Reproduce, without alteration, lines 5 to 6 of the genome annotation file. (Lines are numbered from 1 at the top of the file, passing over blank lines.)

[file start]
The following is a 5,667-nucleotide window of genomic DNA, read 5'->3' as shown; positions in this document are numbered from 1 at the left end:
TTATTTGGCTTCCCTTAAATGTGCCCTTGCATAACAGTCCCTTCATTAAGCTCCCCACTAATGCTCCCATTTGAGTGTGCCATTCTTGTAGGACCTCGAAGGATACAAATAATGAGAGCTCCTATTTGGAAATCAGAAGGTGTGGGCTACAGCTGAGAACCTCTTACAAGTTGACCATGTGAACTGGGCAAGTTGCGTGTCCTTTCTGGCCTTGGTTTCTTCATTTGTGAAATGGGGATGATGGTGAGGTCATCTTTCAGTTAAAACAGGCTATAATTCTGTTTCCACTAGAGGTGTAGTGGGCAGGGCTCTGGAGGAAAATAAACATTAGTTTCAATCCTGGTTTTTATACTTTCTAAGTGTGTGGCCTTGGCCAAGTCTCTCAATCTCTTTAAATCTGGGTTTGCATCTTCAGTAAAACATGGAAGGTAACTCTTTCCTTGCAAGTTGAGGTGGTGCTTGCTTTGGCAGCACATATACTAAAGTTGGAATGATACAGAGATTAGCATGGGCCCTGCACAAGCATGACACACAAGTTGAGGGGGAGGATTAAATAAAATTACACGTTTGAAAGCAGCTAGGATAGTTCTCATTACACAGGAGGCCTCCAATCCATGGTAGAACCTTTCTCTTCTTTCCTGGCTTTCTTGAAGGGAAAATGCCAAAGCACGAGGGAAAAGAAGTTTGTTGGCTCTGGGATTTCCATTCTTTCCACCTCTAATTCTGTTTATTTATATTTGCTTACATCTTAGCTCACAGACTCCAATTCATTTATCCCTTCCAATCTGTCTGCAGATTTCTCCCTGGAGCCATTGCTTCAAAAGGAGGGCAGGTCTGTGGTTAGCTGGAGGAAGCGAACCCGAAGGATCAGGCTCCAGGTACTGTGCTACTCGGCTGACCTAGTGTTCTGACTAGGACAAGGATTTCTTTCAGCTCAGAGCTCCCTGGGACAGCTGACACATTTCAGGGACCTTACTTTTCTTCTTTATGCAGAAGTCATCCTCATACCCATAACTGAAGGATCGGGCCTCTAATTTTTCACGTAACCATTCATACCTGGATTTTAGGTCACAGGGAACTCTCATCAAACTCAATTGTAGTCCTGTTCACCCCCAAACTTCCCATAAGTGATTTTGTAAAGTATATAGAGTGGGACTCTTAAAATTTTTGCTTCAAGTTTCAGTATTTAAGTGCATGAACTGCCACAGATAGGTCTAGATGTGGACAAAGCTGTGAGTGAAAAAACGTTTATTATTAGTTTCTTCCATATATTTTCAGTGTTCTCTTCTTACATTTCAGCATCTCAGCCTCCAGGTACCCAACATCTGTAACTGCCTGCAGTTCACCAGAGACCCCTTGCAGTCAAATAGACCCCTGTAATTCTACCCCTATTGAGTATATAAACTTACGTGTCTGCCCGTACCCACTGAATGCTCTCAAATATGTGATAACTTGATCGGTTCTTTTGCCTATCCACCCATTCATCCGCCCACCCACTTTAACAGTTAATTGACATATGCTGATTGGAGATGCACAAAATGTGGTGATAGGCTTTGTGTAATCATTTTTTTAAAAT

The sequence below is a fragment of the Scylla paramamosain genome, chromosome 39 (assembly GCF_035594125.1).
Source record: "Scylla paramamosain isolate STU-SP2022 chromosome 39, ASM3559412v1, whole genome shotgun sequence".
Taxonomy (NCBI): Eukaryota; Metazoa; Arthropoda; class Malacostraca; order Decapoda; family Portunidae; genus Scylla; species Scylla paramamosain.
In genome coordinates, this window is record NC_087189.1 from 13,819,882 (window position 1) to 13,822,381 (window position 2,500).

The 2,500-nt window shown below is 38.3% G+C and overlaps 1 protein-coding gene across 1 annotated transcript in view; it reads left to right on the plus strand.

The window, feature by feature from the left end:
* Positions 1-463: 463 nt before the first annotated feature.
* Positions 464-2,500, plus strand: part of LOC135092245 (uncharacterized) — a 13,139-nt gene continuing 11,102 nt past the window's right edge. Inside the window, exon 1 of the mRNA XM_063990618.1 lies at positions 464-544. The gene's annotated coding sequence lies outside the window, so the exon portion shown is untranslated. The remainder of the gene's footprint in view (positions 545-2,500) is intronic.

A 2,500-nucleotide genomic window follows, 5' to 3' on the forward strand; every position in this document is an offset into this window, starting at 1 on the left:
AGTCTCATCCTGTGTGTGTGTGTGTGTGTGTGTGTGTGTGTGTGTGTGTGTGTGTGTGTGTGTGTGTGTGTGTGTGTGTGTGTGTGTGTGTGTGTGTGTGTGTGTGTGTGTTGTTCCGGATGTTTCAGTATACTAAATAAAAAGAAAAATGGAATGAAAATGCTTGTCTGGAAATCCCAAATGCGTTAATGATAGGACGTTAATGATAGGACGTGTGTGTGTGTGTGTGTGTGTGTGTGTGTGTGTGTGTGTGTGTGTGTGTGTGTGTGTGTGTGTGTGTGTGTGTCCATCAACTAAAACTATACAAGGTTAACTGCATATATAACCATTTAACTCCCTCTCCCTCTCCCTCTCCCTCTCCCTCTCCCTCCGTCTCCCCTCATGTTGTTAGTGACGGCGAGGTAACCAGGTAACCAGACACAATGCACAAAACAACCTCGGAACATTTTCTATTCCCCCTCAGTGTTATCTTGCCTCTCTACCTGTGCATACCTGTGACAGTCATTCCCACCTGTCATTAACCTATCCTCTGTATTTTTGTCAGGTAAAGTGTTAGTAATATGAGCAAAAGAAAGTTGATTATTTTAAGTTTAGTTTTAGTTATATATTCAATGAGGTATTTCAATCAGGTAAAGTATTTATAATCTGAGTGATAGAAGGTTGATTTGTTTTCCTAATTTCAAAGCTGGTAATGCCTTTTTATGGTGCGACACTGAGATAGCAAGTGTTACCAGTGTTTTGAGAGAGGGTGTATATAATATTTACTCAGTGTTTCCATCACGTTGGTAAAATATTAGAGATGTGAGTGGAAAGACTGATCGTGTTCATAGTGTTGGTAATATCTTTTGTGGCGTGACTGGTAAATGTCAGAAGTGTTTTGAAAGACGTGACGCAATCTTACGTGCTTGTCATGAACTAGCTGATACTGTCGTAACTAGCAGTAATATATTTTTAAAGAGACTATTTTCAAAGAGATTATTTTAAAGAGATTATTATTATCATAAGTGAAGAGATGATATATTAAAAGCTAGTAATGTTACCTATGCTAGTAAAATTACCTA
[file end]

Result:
Taxonomy (NCBI): Eukaryota; Metazoa; Arthropoda; class Malacostraca; order Decapoda; family Portunidae; genus Scylla; species Scylla paramamosain.
In genome coordinates, this window is record NC_087189.1 from 13,819,882 (window position 1) to 13,822,381 (window position 2,500).